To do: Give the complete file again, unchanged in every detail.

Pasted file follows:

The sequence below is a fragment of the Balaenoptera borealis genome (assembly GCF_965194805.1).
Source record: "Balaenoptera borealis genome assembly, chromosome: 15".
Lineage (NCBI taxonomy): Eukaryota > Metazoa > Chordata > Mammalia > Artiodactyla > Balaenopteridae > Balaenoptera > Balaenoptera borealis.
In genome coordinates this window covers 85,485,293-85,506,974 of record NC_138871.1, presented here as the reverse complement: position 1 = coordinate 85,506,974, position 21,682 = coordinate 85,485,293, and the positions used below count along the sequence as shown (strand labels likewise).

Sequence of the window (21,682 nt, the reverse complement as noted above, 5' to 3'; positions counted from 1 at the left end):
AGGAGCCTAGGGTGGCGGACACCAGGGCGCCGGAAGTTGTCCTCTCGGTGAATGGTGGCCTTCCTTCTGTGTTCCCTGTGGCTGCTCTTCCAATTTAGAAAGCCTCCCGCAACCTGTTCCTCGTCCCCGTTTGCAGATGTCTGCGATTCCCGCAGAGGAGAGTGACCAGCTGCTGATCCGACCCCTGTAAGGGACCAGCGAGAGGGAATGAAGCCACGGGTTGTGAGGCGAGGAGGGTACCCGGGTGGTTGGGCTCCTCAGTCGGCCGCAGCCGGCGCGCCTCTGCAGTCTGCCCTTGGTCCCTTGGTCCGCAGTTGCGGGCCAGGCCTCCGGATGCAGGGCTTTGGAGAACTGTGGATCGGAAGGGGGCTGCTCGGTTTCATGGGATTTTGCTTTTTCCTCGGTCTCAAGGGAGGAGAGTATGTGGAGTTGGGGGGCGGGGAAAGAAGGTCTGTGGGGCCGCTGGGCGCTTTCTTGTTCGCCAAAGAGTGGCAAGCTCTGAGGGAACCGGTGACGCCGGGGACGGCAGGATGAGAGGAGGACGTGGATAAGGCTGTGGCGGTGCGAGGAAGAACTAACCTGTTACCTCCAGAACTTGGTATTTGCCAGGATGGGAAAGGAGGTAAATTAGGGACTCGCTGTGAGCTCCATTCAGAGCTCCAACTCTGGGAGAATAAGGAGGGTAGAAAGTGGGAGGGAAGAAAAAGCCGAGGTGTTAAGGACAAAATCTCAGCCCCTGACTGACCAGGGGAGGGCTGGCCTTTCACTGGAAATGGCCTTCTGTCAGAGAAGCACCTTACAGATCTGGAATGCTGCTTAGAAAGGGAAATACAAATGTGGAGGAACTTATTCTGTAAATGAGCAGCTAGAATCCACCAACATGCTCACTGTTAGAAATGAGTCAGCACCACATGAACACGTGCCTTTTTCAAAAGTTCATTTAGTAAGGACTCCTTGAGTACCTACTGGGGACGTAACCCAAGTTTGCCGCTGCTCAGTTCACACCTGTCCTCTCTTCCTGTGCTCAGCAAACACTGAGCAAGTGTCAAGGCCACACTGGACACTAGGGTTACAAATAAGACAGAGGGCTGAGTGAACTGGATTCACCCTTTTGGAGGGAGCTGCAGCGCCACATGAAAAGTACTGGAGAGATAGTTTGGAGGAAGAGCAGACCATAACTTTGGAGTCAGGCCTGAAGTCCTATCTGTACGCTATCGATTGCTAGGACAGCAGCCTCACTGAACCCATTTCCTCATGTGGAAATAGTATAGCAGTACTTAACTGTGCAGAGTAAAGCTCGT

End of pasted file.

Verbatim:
The sequence below is a fragment of the Balaenoptera borealis genome (assembly GCF_965194805.1).
Source record: "Balaenoptera borealis genome assembly, chromosome: 15".
Lineage (NCBI taxonomy): Eukaryota > Metazoa > Chordata > Mammalia > Artiodactyla > Balaenopteridae > Balaenoptera > Balaenoptera borealis.
In genome coordinates this window covers 85,485,293-85,506,974 of record NC_138871.1, presented here as the reverse complement: position 1 = coordinate 85,506,974, position 21,682 = coordinate 85,485,293, and the positions used below count along the sequence as shown (strand labels likewise).

Sequence of the window (21,682 nt, the reverse complement as noted above, 5' to 3'; positions counted from 1 at the left end):
AGGAGCCTAGGGTGGCGGACACCAGGGCGCCGGAAGTTGTCCTCTCGGTGAATGGTGGCCTTCCTTCTGTGTTCCCTGTGGCTGCTCTTCCAATTTAGAAAGCCTCCCGCAACCTGTTCCTCGTCCCCGTTTGCAGATGTCTGCGATTCCCGCAGAGGAGAGTGACCAGCTGCTGATCCGACCCCTGTAAGGGACCAGCGAGAGGGAATGAAGCCACGGGTTGTGAGGCGAGGAGGGTACCCGGGTGGTTGGGCTCCTCAGTCGGCCGCAGCCGGCGCGCCTCTGCAGTCTGCCCTTGGTCCCTTGGTCCGCAGTTGCGGGCCAGGCCTCCGGATGCAGGGCTTTGGAGAACTGTGGATCGGAAGGGGGCTGCTCGGTTTCATGGGATTTTGCTTTTTCCTCGGTCTCAAGGGAGGAGAGTATGTGGAGTTGGGGGGCGGGGAAAGAAGGTCTGTGGGGCCGCTGGGCGCTTTCTTGTTCGCCAAAGAGTGGCAAGCTCTGAGGGAACCGGTGACGCCGGGGACGGCAGGATGAGAGGAGGACGTGGATAAGGCTGTGGCGGTGCGAGGAAGAACTAACCTGTTACCTCCAGAACTTGGTATTTGCCAGGATGGGAAAGGAGGTAAATTAGGGACTCGCTGTGAGCTCCATTCAGAGCTCCAACTCTGGGAGAATAAGGAGGGTAGAAAGTGGGAGGGAAGAAAAAGCCGAGGTGTTAAGGACAAAATCTCAGCCCCTGACTGACCAGGGGAGGGCTGGCCTTTCACTGGAAATGGCCTTCTGTCAGAGAAGCACCTTACAGATCTGGAATGCTGCTTAGAAAGGGAAATACAAATGTGGAGGAACTTATTCTGTAAATGAGCAGCTAGAATCCACCAACATGCTCACTGTTAGAAATGAGTCAGCACCACATGAACACGTGCCTTTTTCAAAAGTTCATTTAGTAAGGACTCCTTGAGTACCTACTGGGGACGTAACCCAAGTTTGCCGCTGCTCAGTTCACACCTGTCCTCTCTTCCTGTGCTCAGCAAACACTGAGCAAGTGTCAAGGCCACACTGGACACTAGGGTTACAAATAAGACAGAGGGCTGAGTGAACTGGATTCACCCTTTTGGAGGGAGCTGCAGCGCCACATGAAAAGTACTGGAGAGATAGTTTGGAGGAAGAGCAGACCATAACTTTGGAGTCAGGCCTGAAGTCCTATCTGTACGCTATCGATTGCTAGGACAGCAGCCTCACTGAACCCATTTCCTCATGTGGAAATAGTATAGCAGTACTTAACTGTGCAGAGTAAAGCTCGT